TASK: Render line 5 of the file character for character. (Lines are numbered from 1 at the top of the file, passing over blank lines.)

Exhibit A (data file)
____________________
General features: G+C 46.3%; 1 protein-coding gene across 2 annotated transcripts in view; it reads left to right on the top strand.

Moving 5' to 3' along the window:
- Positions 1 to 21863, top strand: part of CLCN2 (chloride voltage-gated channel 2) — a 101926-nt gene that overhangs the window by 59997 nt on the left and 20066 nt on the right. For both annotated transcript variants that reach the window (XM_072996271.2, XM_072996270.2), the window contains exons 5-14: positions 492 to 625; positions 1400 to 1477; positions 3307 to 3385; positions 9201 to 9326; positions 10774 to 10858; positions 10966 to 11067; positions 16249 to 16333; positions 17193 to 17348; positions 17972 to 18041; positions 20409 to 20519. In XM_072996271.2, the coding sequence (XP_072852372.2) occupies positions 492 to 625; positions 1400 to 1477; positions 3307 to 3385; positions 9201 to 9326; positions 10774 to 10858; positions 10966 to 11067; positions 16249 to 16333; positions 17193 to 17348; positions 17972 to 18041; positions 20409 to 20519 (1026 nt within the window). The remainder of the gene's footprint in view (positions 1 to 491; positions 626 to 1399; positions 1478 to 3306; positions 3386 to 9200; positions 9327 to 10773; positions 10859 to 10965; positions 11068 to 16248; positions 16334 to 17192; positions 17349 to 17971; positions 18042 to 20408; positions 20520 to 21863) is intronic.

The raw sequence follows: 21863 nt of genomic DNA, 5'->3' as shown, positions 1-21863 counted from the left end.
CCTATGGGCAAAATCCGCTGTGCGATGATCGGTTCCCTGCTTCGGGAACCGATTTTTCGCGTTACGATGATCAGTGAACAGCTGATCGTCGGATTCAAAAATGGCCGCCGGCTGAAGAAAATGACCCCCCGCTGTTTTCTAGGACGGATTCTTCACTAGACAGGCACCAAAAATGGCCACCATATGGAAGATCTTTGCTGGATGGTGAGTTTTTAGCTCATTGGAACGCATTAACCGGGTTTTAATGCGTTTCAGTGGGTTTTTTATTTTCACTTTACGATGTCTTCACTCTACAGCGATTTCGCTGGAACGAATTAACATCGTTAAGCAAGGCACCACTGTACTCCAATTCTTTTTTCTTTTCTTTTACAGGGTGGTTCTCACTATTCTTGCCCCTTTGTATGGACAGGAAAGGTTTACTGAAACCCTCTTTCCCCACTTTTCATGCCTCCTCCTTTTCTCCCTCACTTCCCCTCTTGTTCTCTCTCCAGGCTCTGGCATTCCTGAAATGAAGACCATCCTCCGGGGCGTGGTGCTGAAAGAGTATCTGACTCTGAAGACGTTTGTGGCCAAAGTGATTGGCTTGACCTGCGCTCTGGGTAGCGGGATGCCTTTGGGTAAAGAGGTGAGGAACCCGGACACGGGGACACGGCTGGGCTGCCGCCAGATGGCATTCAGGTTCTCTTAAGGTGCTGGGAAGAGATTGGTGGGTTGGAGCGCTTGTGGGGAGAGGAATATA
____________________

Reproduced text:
CCTATGGGCAAAATCCGCTGTGCGATGATCGGTTCCCTGCTTCGGGAACCGATTTTTCGCGTTACGATGATCAGTGAACAGCTGATCGTCGGATTCAAAAATGGCCGCCGGCTGAAGAAAATGACCCCCCGCTGTTTTCTAGGACGGATTCTTCACTAGACAGGCACCAAAAATGGCCACCATATGGAAGATCTTTGCTGGATGGTGAGTTTTTAGCTCATTGGAACGCATTAACCGGGTTTTAATGCGTTTCAGTGGGTTTTTTATTTTCACTTTACGATGTCTTCACTCTACAGCGATTTCGCTGGAACGAATTAACATCGTTAAGCAAGGCACCACTGTACTCCAATTCTTTTTTCTTTTCTTTTACAGGGTGGTTCTCACTATTCTTGCCCCTTTGTATGGACAGGAAAGGTTTACTGAAACCCTCTTTCCCCACTTTTCATGCCTCCTCCTTTTCTCCCTCACTTCCCCTCTTGTTCTCTCTCCAGGCTCTGGCATTCCTGAAATGAAGACCATCCTCCGGGGCGTGGTGCTGAAAGAGTATCTGACTCTGAAGACGTTTGTGGCCAAAGTGATTGGCTTGACCTGCGCTCTGGGTAGCGGGATGCCTTTGGGTAAAGAGGTGAGGAACCCGGACACGGGGACACGGCTGGGCTGCCGCCAGATGGCATTCAGGTTCTCTTAAGGTGCTGGGAAGAGATTGGTGGGTTGGAGCGCTTGTGGGGAGAGGAATATA